9. Ugg macrumors 68000

    Ugg

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    #9
    And make no mistake, the people who are getting a cut on their PG&E bill are those living in 3,000 + sq ft houses. Conspicuous consumption should be penalized, not rewarded.
     
  10. Sydde macrumors 68020

    Sydde

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    #10
    No, they are not saying. "PGE" is "Portland General Electric", the electric utility in the Portland Oregon region. "PG&E" is the California utility "Pacific Gas and Electric".
     
  11. Rodimus Prime macrumors G4

    Rodimus Prime

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    #11
    A way I seen stuff done in the past that works pretty well ishave teir pricing for each bracket. So for example the first 1kW is at one rate then the next 1kW is going to be at a different rate and ok to be a little lower than the first 1kW but for that first 1kW still pay that paying that rate.
    This works well because there a end a lot of fixed cost in power delivery.
     
  12. CalBoy thread starter macrumors 604

    CalBoy

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    #12
    Hehe, maybe Portland General Electric needed to pull the trigger on its website a little faster then. ;):D
     
  13. Huntn macrumors G5

    Huntn

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    #13
    Those at the top should expect to pay proportionally more imo.
     
  14. dime21 macrumors 6502

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    #14
    The issue is that some who call themselves "progressive" believe they're better than everyone else because the drive a crappy japanese compact with too many batteries, and they illuminate their home with funny light bulbs. Their elitist attitude causes strong feelings of resentment towards anyone who doesn't agree with their bizarre ways.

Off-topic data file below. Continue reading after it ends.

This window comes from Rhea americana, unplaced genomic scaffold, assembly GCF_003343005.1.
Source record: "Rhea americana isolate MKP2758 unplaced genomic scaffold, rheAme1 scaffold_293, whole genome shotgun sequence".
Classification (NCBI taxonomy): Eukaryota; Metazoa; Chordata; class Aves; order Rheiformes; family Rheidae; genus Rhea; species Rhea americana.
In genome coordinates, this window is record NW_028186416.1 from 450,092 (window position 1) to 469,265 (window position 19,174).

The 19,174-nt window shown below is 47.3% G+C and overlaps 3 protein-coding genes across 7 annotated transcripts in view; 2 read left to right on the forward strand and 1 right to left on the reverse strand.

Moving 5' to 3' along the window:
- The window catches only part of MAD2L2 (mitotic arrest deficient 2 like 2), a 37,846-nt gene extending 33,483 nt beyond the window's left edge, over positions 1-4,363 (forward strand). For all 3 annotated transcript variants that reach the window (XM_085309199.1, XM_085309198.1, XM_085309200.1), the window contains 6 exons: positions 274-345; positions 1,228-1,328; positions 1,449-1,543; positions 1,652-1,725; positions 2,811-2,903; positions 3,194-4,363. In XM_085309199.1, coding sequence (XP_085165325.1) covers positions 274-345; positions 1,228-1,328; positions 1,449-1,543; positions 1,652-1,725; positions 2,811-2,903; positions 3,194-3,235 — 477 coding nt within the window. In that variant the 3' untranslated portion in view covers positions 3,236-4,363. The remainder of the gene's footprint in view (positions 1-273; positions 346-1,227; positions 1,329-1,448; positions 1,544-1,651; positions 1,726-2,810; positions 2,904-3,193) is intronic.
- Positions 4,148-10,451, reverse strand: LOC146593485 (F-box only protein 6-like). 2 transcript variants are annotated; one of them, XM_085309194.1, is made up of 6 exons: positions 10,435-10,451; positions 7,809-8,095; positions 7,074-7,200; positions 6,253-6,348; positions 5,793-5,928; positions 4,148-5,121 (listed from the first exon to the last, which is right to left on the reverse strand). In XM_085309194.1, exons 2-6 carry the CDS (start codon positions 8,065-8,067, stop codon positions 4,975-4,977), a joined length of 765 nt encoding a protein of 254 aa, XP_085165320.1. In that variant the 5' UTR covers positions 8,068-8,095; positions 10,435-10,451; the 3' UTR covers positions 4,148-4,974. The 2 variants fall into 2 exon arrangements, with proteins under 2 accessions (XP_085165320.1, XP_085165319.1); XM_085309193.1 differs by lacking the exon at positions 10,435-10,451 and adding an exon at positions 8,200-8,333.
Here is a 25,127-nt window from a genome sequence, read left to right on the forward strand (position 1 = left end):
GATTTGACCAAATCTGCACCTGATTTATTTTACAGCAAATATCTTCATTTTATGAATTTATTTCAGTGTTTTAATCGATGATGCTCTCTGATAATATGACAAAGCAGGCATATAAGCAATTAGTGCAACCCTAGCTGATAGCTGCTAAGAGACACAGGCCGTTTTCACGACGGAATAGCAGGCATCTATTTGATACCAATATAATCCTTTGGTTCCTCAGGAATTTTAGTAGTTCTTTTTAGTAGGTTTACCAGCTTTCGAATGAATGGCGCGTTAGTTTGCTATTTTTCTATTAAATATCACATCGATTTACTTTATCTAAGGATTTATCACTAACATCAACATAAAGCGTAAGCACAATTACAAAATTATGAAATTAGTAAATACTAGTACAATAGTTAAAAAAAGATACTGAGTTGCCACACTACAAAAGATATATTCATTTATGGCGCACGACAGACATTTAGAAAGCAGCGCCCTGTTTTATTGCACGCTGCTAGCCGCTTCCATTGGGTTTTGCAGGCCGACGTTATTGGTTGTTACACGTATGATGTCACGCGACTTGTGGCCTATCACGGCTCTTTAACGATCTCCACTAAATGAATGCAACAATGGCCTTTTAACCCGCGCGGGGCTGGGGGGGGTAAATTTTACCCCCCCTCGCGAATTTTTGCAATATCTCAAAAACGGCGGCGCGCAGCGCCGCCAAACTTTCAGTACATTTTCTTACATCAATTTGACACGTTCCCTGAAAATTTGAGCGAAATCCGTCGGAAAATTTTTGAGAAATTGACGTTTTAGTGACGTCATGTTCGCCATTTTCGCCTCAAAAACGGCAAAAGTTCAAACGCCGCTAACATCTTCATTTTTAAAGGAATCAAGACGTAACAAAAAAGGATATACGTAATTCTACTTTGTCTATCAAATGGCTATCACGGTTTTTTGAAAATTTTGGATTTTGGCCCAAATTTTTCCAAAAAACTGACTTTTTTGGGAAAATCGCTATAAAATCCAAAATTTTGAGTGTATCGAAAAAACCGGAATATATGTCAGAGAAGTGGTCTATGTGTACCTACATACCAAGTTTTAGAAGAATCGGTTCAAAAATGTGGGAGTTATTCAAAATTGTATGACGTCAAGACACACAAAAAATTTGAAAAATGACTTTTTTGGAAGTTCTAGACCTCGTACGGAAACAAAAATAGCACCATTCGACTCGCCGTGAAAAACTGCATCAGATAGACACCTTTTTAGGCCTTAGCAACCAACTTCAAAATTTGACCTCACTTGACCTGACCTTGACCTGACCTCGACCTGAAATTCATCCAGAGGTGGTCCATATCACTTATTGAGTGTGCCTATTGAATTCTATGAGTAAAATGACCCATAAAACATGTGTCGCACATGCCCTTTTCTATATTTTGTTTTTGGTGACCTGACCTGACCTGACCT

15. Thomas Veil macrumors 68020

    Thomas Veil

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    #15
    ^ (Backs away from the above post verrr-y slooooow-ly.)
     
  16. citizenzen macrumors 65816

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    #16
    The problem with this post is that it can easily be turned around to describe why conservatives think they're better than everyone else.

    The truth is that everyone thinks they're better than everyone else. It's an endearing human trait called self-importance and very, very few people (or groups) are immune to it.
     
  17. CaoCao macrumors 6502a

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    Jul 27, 2010
    #17
    Actually Edison Electric covers the Sonora and Mojave Deserts, but PG&E covers the Central Valley which is really flood plain.

    I'd like to point out that California is one of the lowest energy per capita states and that it is very green energy orientated.

    Also they probably need cash to deal with the San Bruno clusterf*ck and to inspect the other pipelines
    Bingo
    This, but you don't need groundwater for a geothermal system
    WTFH?!?!?
     
  18. samiwas macrumors 65816

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    Atlanta, GA
    #18
    Uhhhh...I don't get it. What are you even talking about???

    [​IMG]
     
  19. SuperCachetes macrumors 6502a

    SuperCachetes

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    #19
    Wow. Prolonged reading of that post may cause blurred vision or other vision changes; chest pain; decreased sexual desire or ability; fainting; fast, slow, or irregular heartbeat; hallucinations; mental or mood changes (eg, anxiety, agitation, depression, nervousness, restlessness); severe or persistent headache or dizziness; and shortness of breathing. :rolleyes: